- OP liability allocations – These allocations may allow property contributors to contribute property encumbered with a liability without recognizing any gain as long as the partner has allocated enough liabilities from the OP to cover its negative tax capital in the OP.
- Ability to convert real estate into more saleable securities (i.e., OP units → REIT shares → cash) – This offers the ability to convert an illiquid asset, like real estate, into an equity interest that may afford the owner a greater deal of optionality, flexibility, and liquidity. Subject to certain restrictions, OP units can be converted on a one-for-one basis into shares of common stock of the REIT. While such a conversion may trigger recognition of a taxable gain, the flexibility allows the owner to unlock value and access capital as needed. For example, the OP Unitholder can convert a portion of OP units into REIT shares over time instead of doing so all at once through the sale of a property. This, in turn, may help spread out and lessen the tax impact in any one year.
- Quarterly cash distributions from rental income - OP Unitholders receive the same quarterly distribution payments as stockholders receive from their REIT shares. If desired, these distributions can be reinvested into REIT shares which have the same value per share as OP units.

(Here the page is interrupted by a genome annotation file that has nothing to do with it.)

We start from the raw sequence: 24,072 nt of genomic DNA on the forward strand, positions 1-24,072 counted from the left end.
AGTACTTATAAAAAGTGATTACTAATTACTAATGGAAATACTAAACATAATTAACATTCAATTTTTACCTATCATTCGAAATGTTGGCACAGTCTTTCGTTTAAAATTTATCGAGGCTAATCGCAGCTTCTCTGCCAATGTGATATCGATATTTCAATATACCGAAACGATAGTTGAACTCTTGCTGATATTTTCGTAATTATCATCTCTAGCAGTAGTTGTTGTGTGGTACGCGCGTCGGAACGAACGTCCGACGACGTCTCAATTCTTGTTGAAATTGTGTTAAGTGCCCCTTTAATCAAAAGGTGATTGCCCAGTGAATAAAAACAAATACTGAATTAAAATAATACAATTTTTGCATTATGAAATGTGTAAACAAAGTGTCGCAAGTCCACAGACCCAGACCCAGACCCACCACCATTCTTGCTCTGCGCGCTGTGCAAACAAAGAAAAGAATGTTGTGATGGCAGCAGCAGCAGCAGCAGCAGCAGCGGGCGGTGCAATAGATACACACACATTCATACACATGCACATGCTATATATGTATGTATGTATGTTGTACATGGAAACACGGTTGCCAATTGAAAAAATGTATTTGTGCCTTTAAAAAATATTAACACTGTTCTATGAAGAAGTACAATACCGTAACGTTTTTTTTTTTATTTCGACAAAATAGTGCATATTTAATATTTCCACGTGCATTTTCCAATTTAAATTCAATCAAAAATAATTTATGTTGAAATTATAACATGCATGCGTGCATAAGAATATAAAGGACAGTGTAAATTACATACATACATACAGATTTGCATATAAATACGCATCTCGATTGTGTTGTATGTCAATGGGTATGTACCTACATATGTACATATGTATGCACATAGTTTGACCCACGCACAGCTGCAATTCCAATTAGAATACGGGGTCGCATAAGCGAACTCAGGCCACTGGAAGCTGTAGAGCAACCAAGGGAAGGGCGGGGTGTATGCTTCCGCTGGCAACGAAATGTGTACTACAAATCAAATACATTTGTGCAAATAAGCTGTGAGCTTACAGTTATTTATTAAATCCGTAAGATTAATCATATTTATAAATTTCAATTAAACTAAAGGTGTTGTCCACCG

- Potential to recognize unrealized built-in-gains as earnings - REIT shares and OP units have the potential to increase in value and pay out higher distributions, and the OP Unitholder has the potential to recognize unrealized gains as dividends and share price increases, whereas unrealized gains are more difficult to tap into by typical property owners.
- Professional management and expertise in capital markets - Often, the REIT’s management will have asset management and/or capital markets expertise, which may improve debt financing and pricing.
- Simplified estate planning - Estate planning may also become simpler as heirs no longer need to take over management of a property or facilitate its sale. Heirs inherit OP units at a stepped-up tax basis upon the OP Unitholder’s death, and the Units can be divided among several people in the desired proportions.
- Allows the owner to dispose of its property in a way that maximizes its value – The property contributor can utilize the full equity value of their property to purchase an interest in an expanded portfolio of real estate assets while deferring gain recognition.
- Transaction structuring optionality - Exiting property owners may elect to receive UPREIT transaction proceeds in the form of OP units, cash, or a mix of the two. This offers optionality to investors who have a shared interest in a property, as some may wish to continue to participate in ownership of the assets for the long term as OP Unitholders, while others desire liquidity and would prefer to exit with cash.
In summary, an UPREIT transaction makes sense if a property owner is looking to defer capital gains tax on the sale of appreciated real estate while continuing to receive consistent quarterly cash flow. Property owners contemplating the use of an UPREIT transaction generally plan on a long-term hold (e.g., five to seven years) of the OP units in order to make full use of the tax deferral.
If a REIT structure seems like the right fit for you and your partners, please contact Citrin Cooperman’s Real Estate Practice or reach out to Stephen Lee at firstname.lastname@example.org for more information.